Danes may not be religious, but the majority are spiritually needy – study
As many as 81.9 percent of Danes have felt a “spiritual need” in the past month, according to a new study. The paper, the largest of its kind to date, gathered data from 26,678 participants of all ages.
The researchers seek to emphasise the links between spiritual belief and physical health, promoting a holistic understanding of healthcare.
They also point out Denmark’s curious relationship with secularity. “We consider Denmark a ‘post-secular’ culture,” write the researchers.
“By this, we acknowledge that the traditionally secular and non-secular spheres are constantly mixed at macro and micro levels, that spirituality is important and present in the society and in Danes, and that religion and spirituality have not declined as expected with the increase of ‘knowledge’.”
Keeping it shtum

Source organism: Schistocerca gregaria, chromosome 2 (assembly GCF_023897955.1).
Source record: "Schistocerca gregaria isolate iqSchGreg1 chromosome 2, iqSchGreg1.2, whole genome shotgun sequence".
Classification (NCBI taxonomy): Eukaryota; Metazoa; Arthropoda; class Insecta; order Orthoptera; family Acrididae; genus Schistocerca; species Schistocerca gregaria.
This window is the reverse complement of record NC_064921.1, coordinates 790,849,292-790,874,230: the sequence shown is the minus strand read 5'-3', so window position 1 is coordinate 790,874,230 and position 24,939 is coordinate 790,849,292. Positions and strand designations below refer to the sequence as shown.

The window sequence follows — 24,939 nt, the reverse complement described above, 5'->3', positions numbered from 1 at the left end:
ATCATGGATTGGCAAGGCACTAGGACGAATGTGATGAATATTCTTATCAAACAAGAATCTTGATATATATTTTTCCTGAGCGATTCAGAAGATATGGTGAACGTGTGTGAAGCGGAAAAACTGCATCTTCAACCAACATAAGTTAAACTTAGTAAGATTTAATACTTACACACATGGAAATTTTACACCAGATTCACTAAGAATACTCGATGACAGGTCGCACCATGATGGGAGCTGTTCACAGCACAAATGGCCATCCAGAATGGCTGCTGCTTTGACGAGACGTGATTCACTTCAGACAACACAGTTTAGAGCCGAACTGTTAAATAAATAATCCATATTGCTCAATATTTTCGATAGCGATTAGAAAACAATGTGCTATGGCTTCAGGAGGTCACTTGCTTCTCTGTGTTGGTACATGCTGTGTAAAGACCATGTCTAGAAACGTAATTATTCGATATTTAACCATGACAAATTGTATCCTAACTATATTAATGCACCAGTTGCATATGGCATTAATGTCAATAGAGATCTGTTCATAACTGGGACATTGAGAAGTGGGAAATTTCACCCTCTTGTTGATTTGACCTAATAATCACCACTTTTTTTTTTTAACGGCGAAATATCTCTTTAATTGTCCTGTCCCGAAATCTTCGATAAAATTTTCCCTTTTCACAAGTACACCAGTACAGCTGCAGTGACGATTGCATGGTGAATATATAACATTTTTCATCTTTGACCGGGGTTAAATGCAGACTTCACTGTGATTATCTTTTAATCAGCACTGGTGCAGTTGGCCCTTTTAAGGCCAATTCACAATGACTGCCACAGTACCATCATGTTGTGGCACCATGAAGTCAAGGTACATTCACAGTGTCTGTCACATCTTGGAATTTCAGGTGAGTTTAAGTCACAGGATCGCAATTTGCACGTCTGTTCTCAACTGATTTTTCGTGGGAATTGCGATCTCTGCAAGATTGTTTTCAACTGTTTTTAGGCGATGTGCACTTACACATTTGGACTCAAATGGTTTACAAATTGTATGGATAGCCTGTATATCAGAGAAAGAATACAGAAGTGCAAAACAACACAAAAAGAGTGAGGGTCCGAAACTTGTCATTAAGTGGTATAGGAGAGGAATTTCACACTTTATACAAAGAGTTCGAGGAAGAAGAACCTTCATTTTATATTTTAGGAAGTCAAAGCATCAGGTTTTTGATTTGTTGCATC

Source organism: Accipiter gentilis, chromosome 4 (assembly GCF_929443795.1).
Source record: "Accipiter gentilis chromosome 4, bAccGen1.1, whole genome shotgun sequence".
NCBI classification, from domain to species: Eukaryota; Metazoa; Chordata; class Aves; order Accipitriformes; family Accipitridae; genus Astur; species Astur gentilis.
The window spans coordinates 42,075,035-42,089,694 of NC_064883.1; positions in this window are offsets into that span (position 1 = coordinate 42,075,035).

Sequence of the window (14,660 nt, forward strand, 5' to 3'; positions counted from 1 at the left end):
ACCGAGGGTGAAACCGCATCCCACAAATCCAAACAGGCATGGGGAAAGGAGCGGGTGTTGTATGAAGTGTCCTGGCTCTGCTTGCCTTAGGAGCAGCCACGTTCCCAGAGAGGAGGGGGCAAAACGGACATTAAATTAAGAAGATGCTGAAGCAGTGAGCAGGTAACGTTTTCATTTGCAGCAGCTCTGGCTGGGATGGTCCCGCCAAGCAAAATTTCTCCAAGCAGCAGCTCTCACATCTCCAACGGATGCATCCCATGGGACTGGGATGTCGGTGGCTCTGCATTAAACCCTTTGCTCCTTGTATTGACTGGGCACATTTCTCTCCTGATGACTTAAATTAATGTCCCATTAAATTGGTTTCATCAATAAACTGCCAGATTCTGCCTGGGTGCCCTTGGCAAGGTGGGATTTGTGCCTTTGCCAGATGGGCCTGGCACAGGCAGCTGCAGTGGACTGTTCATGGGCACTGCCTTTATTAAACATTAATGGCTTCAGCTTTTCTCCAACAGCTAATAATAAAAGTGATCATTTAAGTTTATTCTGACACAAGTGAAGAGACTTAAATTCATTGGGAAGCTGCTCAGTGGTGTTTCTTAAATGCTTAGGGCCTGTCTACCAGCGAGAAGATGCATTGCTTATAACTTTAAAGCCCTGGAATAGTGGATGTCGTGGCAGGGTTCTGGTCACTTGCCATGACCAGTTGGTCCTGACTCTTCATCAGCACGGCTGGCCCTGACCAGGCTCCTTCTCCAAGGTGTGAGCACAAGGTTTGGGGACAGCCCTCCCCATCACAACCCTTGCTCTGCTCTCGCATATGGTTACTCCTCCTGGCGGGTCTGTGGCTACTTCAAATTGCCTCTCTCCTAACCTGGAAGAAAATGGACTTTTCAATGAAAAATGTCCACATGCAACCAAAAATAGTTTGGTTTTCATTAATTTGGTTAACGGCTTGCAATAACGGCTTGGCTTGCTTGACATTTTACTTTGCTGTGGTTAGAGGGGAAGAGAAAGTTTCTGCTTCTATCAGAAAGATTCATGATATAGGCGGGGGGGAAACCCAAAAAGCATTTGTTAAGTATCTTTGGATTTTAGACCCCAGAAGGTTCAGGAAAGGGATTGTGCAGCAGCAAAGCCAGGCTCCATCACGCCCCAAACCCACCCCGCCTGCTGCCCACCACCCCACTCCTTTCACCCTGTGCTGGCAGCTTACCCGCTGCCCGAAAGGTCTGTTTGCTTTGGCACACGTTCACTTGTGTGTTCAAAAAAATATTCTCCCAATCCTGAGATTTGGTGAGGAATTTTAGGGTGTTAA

In addition, the study underlines that speaking about spiritual matters is simply not done in Denmark.
“Faith and belief are societal taboos, second only to mental health disorders in magnitude,” the study proclaims.
“Spirituality, however, is very much present and, according to some data, is growing in the population, but is, it seems, practised and dealt with privately.”
Some 75 percent of Danes are still paying members of the Evangelical-Lutheran church. On the other hand, just one Dane in 50 actually goes to church.
Church membership is more a marker of national identity than spirituality, according to some commentators.
In place of traditional Christianity, New Age movements have crept into Danish spiritual life. Buddhism is alive and well here, and the Aesir faith, which has brought back the old Norse pantheon, is making a resurgence.
Beyond this, the vocabularies of mindfulness, yoga and tantric practices – chakras and what not – have made their way into the common parlance.
Religion not needed
These developments were reflected in the data. While “religious needs” are fairly unimportant for participants, “existential needs” – defined as a need to reflect on life, death and consciousness – were significantly higher.
The most deeply-felt spiritual need for Danes, however, was an “inner peace need”.
Furthermore, women were more likely than men to have spiritual needs, as were divorcees and those who find themselves in a “crisis of meaning”.